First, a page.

|Author||HappenStance publication||Subsequent books (poetry unless otherwise stated)|
|Patricia Ace||"First Blood", 2006||"Fabulous Beast" (Freight books, 2013)|
|Clare Best||"Treasure Ground", 2010||"Excisions" (Waterloo Press, 2011)|
"Breastless" (Pighog, 2011) (pamphlet)
|Anne Caldwell||"Slug Language", 2008||"Talking with the Dead" (Cinnamon Press, 2011)|
|Niall Campbell||"After the Creel Fleet", 2012||"Moontide" (Bloodaxe, 2014)|
|Rose Cook||"Everyday Festival", 2009||"Taking Flight" (Oversteps, 2009)|
"Notes from a Bright Field" (Cultured Llama, 2013)
|Peter Daniels||"Mr Luczinski makes a move", 2011||"Counting Eggs" (Mulfran Press, 2012)|
"Vladislav Khodasevich:Selected Poems" (Angel Classics, 2013) translations
|Kirsten Irving||"What to do", 2011||"Never Never Never Come Back" (Salt, 2012)|
|Gregory Leadbetter||"The Body in the Well", 2007||"Coleridge and the Daemonic Imagination" (Palgrave Macmillan, 2012) theory|
|Eleanor Livingstone||"The Last King of Fife", 2005||"Even the Sea" (Red Squirrel Press, 2012)|
|Tim Love||"Moving Parts", 2010||"By all means" (Nine Arches Press, 2012) stories|
|Rob Mackenzie||"The Clown of Natural Sorrow", 2003||"The Opposite of Cabbage" (Salt, 2009)|
"Fleck and the Bank" (Salt, 2012) (pamphlet)
"The Good News" (Salt, 2013)
|Richie McCaffery||"Spinning Plates", 2012||"Ballast Flint", (Cromarty Arts Trust, 2013)|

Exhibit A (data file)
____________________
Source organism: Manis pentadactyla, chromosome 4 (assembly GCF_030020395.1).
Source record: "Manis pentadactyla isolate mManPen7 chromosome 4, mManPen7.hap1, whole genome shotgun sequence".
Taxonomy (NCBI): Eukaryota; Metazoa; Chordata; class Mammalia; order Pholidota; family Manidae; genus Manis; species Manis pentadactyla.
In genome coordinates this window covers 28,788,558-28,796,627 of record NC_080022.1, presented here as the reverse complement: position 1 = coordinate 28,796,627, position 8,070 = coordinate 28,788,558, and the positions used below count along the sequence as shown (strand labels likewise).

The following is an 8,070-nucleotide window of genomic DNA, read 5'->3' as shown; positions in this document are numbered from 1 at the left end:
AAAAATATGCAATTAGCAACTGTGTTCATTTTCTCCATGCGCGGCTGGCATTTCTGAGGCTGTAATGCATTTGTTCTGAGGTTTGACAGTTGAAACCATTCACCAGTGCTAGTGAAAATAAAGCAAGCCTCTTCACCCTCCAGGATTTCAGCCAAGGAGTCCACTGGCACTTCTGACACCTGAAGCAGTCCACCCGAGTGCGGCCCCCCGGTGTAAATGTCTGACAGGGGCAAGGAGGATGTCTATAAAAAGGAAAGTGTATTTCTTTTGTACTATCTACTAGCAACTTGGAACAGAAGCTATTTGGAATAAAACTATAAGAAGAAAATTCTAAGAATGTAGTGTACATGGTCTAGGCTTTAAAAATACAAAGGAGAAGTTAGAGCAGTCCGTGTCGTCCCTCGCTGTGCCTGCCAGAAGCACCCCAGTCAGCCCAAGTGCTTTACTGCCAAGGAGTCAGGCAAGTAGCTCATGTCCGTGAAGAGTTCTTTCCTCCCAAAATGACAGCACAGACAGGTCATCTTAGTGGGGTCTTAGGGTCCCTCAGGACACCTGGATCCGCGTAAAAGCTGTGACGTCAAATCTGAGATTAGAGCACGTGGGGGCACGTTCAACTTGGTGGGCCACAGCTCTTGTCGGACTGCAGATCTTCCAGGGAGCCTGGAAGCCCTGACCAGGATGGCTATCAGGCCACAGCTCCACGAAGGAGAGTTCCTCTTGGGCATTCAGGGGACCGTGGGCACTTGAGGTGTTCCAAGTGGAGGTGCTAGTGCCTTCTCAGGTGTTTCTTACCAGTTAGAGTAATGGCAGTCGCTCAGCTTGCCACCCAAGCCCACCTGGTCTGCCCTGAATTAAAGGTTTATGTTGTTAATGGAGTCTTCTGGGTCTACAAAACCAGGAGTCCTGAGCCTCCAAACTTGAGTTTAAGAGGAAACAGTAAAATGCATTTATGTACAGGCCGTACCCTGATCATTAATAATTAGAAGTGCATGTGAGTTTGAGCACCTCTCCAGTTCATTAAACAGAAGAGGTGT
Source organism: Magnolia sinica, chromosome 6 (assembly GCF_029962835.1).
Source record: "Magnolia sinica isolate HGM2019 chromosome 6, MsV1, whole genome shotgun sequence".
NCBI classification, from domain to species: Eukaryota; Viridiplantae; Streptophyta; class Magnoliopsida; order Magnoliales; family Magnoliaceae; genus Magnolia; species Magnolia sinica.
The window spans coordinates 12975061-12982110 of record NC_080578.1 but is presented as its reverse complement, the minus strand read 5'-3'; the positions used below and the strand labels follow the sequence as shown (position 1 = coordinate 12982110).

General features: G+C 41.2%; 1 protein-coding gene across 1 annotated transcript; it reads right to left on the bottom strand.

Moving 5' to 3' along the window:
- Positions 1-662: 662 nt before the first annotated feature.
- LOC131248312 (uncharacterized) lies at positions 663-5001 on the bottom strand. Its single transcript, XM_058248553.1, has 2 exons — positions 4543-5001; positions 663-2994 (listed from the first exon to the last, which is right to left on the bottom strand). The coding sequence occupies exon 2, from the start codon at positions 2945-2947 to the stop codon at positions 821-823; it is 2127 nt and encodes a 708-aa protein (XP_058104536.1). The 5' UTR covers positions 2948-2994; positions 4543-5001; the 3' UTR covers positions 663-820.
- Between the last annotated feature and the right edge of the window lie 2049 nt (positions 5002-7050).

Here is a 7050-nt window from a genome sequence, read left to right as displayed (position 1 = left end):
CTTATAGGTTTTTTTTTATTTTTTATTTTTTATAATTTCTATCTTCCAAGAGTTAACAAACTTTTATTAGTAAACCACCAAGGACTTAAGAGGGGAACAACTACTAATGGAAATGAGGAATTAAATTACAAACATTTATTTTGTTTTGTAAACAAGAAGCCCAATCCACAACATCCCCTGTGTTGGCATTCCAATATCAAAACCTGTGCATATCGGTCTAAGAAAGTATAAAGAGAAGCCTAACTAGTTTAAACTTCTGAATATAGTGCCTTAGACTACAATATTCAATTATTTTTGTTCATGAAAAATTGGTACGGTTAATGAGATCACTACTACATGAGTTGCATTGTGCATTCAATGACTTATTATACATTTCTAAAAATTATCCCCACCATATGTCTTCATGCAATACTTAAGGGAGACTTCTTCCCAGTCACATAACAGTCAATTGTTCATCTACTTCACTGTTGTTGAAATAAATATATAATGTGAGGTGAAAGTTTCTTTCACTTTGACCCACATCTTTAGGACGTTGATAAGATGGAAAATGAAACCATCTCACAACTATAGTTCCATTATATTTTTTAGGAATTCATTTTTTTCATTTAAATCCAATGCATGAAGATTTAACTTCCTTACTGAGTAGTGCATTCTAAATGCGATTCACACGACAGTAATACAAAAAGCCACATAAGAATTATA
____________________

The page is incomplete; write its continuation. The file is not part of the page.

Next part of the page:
"Cairn" (Nine Arches Press, 2014)
|Gill McEvoy||"Uncertain Days", 2006||"The Plucking Shed" (Cinnamon Press, 2010)|
"Rise" (Cinnamon Press, 2013)
|Matt Merritt||"Making the Most of the Light", 2005||"Troy Town" (Arrowhead Press, 2008)|
"Hydrodaktulopsychicharmonica" (Nine Arches Press, 2010)
"The Elephant Tests" (Nine Arches Press, 2013)
|Andrew Philip||"Tonguefire", 2005|| "The Ambulance Box" (Salt, 2009)|
"The North End of the Possible" (Salt, 2013)
|Jon Stone||"Scarecrows", 2010||"School of Forgery" (Salt, 2012)|
|Marion Tracy||"Giant in the Doorway", 2012||"???" (Pighog) (pamphlet)|
Some are involved with literary development or creative writing - for example, Gregory Leadbetter is now Director of BCU's Institute of Creative and Critical Writing.
A community spirit is emerging. As the poets become less sparsely distributed geographically, the poets sometimes assemble to do readings - one of the benefits of belonging to a stable of poets.
HappenStance is more than just a poetry-pamphlet publisher. Various ideas have been tried to publicise the press, improve the quality of submissions, and attract extra income.
- Subscribers - By subscribing, people can save 25% on purchases, learn more about the press, and help support HappenStance. It's become a significant, mutually beneficial activity.